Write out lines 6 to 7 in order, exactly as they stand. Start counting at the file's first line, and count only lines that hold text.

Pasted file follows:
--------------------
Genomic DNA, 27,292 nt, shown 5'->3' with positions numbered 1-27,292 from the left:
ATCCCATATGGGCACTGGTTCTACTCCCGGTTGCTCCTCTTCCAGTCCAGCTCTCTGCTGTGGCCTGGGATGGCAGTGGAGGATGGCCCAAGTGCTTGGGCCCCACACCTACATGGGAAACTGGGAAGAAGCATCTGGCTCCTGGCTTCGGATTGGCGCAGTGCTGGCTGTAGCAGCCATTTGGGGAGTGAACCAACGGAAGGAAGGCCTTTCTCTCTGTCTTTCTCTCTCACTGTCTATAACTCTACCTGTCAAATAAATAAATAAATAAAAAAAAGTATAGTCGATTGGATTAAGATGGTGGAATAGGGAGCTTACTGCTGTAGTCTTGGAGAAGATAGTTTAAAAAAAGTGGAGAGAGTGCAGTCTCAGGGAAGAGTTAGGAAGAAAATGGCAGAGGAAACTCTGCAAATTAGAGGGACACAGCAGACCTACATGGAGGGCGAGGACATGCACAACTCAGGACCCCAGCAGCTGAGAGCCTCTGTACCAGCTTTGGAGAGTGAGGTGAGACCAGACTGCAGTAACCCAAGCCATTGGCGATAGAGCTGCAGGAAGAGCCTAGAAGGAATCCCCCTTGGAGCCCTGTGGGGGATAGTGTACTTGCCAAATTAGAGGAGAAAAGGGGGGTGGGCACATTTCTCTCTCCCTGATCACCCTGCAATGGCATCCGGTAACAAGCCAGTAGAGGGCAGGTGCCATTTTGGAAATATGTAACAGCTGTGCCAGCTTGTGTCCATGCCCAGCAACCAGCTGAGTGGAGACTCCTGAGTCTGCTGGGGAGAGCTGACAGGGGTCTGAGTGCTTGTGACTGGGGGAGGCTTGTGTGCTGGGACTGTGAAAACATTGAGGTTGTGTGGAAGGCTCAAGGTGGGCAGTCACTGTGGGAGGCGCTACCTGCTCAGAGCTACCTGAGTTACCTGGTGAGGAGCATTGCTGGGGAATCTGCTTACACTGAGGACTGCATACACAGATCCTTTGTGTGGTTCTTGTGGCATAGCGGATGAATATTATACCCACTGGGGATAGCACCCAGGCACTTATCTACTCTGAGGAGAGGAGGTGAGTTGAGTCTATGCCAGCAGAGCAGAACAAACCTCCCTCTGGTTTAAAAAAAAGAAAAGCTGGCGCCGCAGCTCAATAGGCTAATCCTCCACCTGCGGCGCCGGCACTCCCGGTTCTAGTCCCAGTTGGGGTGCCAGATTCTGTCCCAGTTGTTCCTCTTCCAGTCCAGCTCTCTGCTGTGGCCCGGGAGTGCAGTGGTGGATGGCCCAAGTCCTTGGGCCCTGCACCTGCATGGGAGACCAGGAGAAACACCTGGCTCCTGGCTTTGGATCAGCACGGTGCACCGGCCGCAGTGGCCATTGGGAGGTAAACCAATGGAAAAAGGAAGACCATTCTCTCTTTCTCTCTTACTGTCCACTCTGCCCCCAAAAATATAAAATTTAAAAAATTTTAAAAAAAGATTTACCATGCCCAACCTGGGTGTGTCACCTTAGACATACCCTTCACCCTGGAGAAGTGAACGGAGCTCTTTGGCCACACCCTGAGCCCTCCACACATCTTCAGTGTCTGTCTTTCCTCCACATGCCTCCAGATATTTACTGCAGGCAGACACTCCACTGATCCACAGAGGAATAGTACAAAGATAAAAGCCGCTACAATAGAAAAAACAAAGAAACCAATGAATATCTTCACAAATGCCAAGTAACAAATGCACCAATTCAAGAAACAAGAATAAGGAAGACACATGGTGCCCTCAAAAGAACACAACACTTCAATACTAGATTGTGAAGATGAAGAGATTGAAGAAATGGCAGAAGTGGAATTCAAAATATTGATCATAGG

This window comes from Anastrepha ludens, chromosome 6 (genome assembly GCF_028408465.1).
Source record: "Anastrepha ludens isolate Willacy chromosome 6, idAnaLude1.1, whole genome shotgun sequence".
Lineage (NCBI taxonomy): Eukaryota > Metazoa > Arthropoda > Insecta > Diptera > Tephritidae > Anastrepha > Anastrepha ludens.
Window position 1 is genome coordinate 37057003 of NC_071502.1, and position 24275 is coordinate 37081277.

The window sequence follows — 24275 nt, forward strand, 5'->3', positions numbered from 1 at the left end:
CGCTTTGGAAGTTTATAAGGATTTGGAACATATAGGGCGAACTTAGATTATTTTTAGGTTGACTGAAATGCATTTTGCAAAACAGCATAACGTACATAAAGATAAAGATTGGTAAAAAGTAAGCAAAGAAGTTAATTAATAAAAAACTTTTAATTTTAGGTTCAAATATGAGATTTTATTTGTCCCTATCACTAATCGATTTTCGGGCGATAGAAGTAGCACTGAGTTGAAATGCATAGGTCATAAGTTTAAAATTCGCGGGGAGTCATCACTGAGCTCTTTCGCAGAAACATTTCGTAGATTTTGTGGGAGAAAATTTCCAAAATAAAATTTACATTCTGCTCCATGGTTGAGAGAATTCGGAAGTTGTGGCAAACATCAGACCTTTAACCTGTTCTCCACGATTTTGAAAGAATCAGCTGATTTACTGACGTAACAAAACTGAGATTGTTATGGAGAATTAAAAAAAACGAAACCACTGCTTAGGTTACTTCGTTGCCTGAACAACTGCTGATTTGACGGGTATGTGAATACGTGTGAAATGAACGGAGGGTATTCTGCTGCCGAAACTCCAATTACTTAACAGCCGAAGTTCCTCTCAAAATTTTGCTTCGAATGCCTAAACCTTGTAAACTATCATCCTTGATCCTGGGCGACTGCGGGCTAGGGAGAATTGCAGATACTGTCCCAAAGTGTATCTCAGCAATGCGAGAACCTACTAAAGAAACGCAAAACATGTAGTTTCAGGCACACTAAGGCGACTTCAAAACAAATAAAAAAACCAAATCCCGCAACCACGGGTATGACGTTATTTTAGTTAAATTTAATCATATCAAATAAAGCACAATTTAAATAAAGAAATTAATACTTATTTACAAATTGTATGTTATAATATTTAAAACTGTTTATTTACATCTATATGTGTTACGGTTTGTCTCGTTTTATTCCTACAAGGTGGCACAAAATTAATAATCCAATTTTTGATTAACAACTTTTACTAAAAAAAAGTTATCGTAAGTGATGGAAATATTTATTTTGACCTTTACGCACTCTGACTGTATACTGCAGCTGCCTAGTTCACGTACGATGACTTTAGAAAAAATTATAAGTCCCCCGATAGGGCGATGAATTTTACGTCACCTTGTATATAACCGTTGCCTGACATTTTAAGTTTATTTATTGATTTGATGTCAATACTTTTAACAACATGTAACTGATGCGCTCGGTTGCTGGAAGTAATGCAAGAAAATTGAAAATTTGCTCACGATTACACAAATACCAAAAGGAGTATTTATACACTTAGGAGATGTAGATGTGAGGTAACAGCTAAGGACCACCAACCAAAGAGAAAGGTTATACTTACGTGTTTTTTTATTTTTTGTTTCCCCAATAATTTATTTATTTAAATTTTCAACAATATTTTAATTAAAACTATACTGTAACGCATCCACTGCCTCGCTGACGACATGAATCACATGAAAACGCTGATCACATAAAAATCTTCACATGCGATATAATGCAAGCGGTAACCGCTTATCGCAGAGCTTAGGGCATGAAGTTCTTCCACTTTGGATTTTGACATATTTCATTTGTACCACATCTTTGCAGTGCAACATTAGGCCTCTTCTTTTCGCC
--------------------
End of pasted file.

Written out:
Window position 1 is genome coordinate 37057003 of NC_071502.1, and position 24275 is coordinate 37081277.

The window sequence follows — 24275 nt, forward strand, 5'->3', positions numbered from 1 at the left end: